The 355 (2022, dir. Simon Kinberg)

Five operatives – each female – team up to retrieve a codebreaking device. Uninspired globetrotting spy thriller with a good cast (including Dear Old Jason Flemyng on Brit villain duties) largely wasted. A tickbox script, flaccid direction, and flat action design give producer Chastain and colleagues little to sell. Meh, unfortunately.

Here’s the trailer.

Texas Killing Fields (2011, dir. Amy Canaan Mann)

Detectives struggle with a series of murders. Based very loosely on real-world unsolved crimes, this noir-ish thriller can’t decide whether to go for procedural or for obsessive cop angst. It tries both, and so doesn’t gel. Decent performances from an up-and-coming cast and an OK look make this a not-uninteresting curio though.

Here’s the trailer.

Ava (2020, dir. Tate Taylor)

A troubled assassin returns to her home city, but complications arise. Neither full-on action thriller or character-led drama, Ava works best simply as a star vehicle for its producer Chastain. A decent if typecast set of supporting players helps, but there’s little fresh brought to the table here.

Here’s the trailer.

Dark Phoenix [AKA X-Men: Dark Phoenix] (2019, dir. Simon Kinberg)

1992: the orphaned young Jean Grey is exposed to an interstellar flare; her energies grow exponentially. Okay-but-formulaic last X-film, suffering in part because of the plot already being used by the film series before. Better than its predecessor Apocalypse, but this is for series completists only, despite solid work from those still under contract.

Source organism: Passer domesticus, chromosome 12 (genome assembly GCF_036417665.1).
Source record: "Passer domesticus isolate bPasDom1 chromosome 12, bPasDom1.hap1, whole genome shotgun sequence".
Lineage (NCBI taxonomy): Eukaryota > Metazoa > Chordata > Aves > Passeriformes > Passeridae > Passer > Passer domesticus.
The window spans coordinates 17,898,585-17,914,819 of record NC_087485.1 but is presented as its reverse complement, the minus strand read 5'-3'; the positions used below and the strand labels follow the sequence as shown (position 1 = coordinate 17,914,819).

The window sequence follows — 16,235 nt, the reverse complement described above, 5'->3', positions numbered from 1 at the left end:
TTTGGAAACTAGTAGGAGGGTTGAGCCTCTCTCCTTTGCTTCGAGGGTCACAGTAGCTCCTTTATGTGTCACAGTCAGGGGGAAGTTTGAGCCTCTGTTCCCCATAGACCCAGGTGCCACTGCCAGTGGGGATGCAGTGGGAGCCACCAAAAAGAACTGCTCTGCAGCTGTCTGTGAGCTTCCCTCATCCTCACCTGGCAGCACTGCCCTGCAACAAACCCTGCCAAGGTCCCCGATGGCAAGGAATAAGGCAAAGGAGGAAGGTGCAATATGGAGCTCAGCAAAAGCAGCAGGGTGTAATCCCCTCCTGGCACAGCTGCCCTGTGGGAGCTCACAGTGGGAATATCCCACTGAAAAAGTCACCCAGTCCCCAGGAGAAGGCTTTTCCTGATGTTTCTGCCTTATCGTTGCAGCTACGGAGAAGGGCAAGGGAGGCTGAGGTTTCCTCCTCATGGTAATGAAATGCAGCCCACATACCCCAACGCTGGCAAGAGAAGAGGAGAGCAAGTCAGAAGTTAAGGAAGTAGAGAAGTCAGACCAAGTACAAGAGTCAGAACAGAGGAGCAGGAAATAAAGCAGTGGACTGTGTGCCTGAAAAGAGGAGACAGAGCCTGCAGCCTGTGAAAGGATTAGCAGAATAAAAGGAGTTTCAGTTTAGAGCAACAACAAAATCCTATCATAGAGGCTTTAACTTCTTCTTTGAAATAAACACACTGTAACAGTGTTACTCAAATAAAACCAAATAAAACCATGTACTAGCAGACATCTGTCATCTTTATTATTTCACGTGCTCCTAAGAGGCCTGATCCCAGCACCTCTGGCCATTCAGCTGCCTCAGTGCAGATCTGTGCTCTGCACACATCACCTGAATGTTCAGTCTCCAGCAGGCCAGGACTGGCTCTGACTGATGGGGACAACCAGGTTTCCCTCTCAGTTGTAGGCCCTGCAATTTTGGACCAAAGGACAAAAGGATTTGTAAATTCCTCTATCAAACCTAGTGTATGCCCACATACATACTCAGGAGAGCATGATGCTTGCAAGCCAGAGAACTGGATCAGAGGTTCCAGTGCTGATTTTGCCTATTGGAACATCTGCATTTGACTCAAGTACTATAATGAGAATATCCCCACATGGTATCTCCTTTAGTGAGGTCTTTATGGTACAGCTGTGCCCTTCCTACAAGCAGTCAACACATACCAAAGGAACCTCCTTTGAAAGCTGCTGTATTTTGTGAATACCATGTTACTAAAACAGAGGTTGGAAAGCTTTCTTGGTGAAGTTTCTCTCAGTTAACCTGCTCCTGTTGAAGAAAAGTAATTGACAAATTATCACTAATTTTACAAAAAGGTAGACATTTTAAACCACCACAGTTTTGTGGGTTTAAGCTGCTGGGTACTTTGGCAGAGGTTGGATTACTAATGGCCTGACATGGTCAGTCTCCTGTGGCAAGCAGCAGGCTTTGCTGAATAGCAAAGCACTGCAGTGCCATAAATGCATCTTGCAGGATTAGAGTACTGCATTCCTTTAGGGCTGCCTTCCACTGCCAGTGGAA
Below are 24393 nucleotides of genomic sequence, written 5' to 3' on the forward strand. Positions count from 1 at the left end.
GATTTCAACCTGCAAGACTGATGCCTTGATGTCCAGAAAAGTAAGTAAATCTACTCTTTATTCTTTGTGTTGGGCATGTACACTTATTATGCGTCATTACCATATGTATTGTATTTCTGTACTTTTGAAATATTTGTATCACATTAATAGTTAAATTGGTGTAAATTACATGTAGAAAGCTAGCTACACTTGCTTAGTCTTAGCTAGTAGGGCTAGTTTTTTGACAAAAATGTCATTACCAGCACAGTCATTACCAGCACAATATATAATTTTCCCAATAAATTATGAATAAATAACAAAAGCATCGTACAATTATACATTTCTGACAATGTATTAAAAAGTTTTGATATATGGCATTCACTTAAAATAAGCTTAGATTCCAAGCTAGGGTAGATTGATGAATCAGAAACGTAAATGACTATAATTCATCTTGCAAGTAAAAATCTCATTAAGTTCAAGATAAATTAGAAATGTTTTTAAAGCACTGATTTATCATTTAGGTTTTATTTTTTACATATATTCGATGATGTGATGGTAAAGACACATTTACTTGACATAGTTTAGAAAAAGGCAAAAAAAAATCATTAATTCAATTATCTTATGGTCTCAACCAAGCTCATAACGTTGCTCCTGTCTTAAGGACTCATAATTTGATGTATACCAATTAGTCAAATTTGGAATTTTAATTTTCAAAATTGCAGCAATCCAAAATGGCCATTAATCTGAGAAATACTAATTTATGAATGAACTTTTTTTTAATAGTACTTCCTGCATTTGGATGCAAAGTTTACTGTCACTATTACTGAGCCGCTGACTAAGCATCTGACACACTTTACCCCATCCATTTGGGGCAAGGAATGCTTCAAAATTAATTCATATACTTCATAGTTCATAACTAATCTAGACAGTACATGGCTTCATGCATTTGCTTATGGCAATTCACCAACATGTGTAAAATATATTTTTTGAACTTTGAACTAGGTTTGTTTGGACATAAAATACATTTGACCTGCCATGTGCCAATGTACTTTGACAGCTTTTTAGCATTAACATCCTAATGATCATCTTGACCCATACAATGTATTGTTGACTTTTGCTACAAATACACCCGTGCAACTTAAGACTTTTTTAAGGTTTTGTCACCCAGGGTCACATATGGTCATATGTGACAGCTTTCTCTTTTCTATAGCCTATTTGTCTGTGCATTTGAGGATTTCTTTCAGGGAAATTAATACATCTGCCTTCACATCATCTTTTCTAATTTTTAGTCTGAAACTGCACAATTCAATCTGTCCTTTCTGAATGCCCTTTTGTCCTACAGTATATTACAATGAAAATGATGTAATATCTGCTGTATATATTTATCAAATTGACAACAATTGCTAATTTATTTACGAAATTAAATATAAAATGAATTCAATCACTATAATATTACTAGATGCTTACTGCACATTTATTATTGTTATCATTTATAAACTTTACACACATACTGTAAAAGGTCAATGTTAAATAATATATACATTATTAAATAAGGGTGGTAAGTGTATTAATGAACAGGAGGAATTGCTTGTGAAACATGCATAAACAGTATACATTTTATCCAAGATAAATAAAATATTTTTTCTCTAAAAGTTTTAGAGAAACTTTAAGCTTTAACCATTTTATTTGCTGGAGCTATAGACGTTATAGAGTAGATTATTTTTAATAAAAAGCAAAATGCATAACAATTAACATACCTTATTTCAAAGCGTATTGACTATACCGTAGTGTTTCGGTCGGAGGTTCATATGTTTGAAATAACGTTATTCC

The Martian (2015, dir. Ridley Scott)

An astronaut is marooned alone on Mars; he develops a plan to survive. Smart, funny and upbeat space peril movie with winning ensemble performances, clean visuals, and a diligent script from the Andy Weir bestseller. A thoroughly professional and entertaining job all round.

It: Chapter Two (2019, dir. Andy Muschetti)

The now-adult Losers’ Club return to Derry to face Pennywise again 27 years later. Oddly baggy second half; the adults don’t get enough attention, and the resolution still doesn’t work. Pennywise turns out to be a lot less scary when facing down grownups. Gives the impression there’s a better miniseries-length edit of the movies somewhere.

Mama (2013, dir. Andy Muschietti)

Two girls, feared lost for five years, are found feral in an isolated cabin. Generally effective jumpscare horror, impressive in its first acts, though increasingly awkward in plot event terms and tone as the melodrama develops. Some very neat moments, though.

Zero Dark Thirty (2012, dir. Kathryn Bigelow)

A dramatisation of the hunt for and killing of Osama Bin Laden. Sober and focused, with an eye for detail and on the selling of its version of events as truth through the use of faux documentary techniques, this works as an intelligent thriller throughout.

Miss Sloane (2016, dir. John Madden)

A ruthless Washington lobbyist goes against the pro-gun lobby. Initially intriguing though ultimately glib dramatic thriller with good performances and a sense of seriousness undone by an unbelievable third act.

Molly’s Game (2017, dir. Aaron Sorkin)

The true story of Molly Bloom, who ran high-stakes poker games in New York and LA. Excellent drama, balanced by a fine central performance and swaggering writing, chronicling a perhaps typical rise and fall-style story, but done with class and confidence.

Alternative view here